“You Can See Your Loved One Now.” Can Visitor Restrictions During Covid Unduly Influence End-of-Life Decisions?

Di Melanie Smith, Julia Vermylen and Joshua Hauser

Original article:

Palliative doctors Melanie Smith, Julia Vermylen and Joshua Hauser* work for hospitals that during the Covid pandemic made the exception of allowing up to two family members or other loved ones to visit those (non-Covid) patients who were ‘actively dying’, meaning that death was expected to happen within hours or days. In this article, they are reflecting the impact of this practice in terms of end of life decisions on the part of the patients (or their surrogates), considering questions such as: Did some decide to cancel life-sustaining interventions during the visit in order to be accompanied by their loved ones during their last moments on earth?

The dilemma is surely a complicated one, and, as they also expressly state, there is no clear solution. But what is truly striking and makes this a challenging read is that the article highlights the crucial relevance of having loved ones at the bedside, something that instead is not addressed explicitly in advance care planning discussions (let alone in other settings).

*Melanie Smith, MD, Julia Vermylen, MD, MPH, and Joshua Hauser, MD, are palliative care physicians at Northwestern Feinberg School of Medicine and Northwestern Memorial Hospital in Chicago.

Religion During the Coronavirus Pandemic: Islamic Bioethical Perspectives

In this article, Mohammed Ghaly* describes the two main positions that were taken by Islamic scholars regarding the current pandemic. As it is well-known, Islam does not have a ‘central church’, meaning an individual or institution recognized as an authority from everyone; thus, there is no official position on the matter but only a variety of scholars who expressed their judgment, which is always fallible and debatable. He sketches the view of those who completely disregard scientific knowledge and evidences, even in the face of the pandemic, and argue that the response to Covid can only be a theological one (in a nutshell: repentance, which should be expressed through religion rituals as well, without exceptions or limitations); he also outlines the view of those who take the choice of not celebrating religious rituals and abstaining from mass gatherings to be an application of the principle of nonmaleficence, and believe that religious guidance should take into consideration scientific evidences, such as the evidence that mass gathering can allows the virus to spread more easily (such position was taken by al-Alzhar too). Besides the helpful analysis of the two main points of view taken by Islamic scholars during this time, Prof. Ghaly is interested in attacking in a powerful way the lack of consideration that the bioethical debate has shown with regards to all religious aspects, which were deeply involved in every aspect of the pandemic, and yet completely disregarded in the bioethical discourse. It is an invitation, once again, to rediscover what is at the core of medicine and bioethics: the human person, which should be looked at in a more unified, less sectarian, less reductive way.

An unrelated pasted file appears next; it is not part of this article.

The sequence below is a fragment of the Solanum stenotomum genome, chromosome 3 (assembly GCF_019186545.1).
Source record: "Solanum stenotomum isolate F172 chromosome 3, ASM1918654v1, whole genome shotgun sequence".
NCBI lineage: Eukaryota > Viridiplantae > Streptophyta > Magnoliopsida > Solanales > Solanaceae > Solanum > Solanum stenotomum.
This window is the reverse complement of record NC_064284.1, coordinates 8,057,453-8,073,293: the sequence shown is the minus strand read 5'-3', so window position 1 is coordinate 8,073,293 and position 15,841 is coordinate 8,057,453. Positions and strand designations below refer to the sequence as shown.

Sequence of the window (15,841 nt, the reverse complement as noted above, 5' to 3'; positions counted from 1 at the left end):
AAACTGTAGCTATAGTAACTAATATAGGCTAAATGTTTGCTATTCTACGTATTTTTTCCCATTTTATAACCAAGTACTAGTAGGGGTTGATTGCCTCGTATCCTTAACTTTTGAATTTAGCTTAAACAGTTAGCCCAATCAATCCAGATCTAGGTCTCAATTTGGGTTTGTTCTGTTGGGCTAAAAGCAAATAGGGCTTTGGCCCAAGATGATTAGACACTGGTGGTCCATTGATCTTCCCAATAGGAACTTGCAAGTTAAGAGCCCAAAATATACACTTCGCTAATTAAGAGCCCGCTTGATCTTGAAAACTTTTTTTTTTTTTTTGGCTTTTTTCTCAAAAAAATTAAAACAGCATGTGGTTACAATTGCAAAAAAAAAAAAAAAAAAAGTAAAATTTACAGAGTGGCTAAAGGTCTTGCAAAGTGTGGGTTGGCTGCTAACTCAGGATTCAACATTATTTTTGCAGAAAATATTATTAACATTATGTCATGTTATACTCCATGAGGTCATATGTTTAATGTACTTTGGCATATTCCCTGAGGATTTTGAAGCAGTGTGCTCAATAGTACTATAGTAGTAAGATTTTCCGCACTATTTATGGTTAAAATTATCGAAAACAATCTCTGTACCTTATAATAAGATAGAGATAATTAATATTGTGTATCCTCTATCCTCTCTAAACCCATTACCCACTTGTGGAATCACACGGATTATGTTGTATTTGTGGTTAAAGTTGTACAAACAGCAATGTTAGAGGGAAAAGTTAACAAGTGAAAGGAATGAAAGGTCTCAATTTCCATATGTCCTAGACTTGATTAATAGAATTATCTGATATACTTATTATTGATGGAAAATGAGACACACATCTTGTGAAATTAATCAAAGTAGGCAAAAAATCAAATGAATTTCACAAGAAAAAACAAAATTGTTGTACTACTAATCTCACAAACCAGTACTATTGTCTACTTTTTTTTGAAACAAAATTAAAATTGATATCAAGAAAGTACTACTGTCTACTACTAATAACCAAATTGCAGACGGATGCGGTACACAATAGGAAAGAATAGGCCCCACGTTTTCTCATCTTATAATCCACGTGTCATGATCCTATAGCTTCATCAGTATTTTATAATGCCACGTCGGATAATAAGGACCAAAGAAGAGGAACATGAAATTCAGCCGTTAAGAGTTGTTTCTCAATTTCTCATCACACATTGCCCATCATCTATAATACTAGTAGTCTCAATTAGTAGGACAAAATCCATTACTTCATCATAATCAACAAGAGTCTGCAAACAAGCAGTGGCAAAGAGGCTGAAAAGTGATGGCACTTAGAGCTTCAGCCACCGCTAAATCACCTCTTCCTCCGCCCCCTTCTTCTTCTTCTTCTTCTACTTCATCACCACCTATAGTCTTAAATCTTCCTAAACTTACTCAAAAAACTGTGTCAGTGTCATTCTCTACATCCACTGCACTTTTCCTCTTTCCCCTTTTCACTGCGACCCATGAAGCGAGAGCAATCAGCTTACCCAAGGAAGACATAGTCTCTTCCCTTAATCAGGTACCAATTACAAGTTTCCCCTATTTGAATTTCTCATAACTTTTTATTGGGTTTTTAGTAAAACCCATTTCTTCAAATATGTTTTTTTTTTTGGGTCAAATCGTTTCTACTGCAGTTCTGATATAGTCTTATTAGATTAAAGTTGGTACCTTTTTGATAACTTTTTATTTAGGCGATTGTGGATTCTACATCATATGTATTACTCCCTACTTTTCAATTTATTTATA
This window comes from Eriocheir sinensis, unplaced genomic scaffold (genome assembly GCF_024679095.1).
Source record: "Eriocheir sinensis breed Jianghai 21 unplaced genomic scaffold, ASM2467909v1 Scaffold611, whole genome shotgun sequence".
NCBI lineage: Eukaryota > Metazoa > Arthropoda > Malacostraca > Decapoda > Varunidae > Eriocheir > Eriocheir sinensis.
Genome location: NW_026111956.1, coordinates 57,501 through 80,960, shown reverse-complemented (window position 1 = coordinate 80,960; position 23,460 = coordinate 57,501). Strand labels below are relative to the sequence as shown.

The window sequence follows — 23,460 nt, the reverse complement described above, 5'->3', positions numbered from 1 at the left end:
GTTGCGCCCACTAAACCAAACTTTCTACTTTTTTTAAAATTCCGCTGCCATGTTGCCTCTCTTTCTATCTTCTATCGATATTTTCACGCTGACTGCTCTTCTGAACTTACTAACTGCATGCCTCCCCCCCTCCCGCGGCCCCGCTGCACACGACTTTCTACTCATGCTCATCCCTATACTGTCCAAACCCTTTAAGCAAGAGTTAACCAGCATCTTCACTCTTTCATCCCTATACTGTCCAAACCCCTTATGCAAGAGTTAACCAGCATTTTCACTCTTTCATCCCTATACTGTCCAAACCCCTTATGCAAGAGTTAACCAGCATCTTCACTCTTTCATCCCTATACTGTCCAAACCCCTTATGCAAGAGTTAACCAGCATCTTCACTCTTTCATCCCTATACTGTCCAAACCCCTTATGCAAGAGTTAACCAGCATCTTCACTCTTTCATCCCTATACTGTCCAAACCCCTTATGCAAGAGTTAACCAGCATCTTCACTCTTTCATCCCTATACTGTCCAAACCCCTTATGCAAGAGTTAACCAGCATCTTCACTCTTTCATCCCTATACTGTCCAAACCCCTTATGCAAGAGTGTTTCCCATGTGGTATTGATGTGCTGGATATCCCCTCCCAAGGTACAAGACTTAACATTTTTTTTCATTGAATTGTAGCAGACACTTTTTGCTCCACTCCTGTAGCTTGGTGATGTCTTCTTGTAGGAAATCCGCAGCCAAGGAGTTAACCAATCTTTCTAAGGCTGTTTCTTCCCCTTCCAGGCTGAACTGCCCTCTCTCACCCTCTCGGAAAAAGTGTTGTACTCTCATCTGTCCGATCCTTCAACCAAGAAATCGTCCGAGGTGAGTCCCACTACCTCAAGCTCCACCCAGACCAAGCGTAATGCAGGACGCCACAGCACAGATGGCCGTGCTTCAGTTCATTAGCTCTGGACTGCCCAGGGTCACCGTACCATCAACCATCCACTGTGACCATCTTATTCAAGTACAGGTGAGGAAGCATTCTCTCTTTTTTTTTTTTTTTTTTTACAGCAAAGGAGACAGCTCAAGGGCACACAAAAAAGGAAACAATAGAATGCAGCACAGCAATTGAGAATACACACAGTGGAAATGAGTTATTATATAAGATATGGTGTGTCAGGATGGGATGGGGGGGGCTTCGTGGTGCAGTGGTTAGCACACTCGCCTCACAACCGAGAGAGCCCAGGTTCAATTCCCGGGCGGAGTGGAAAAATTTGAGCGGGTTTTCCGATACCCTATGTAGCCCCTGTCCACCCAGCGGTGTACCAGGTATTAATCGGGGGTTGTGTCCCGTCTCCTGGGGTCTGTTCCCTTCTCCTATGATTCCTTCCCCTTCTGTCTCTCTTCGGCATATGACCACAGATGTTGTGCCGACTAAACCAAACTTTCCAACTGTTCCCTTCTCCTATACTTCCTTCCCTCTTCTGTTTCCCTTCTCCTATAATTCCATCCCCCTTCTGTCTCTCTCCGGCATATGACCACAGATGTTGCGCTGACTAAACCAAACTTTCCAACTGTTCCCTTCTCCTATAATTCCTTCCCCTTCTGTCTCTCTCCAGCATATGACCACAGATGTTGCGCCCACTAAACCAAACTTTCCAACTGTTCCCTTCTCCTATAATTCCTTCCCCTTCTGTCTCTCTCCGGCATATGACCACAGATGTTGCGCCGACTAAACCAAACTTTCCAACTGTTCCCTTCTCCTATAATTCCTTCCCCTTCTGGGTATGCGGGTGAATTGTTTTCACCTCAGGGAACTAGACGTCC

*professor of Islam and Biomedical Ethics at Hamad Bin Khalifa University in Qatar and Editor-in-Chief of the Journal of Islamic Ethics

Faith leaders grapple with funerals amid global pandemic

The article describes the situation that all faith leaders had to face and are still facing during the current global pandemic. From Italy to the US, faith leaders of different denominations share how burial rituals were forced to change, when not banned altogether, and how this has had and will continue to have a strong impact on the way people mourn and process their loss.

While it is still heartwarming and comforting to see the creativity of people who find alternative ways to express closeness and affection (i.e., community prayers and eulogies shared on Zoom or other channels), proper funerals, burials and “healing hugs” have definitely been missing as crucial steps of the grieving process.

Chaplains also express sadness for the spiritual assistance they were not allow to offer to those facing death. The question remains open for everyone: did we do enough?

Read the article at the Link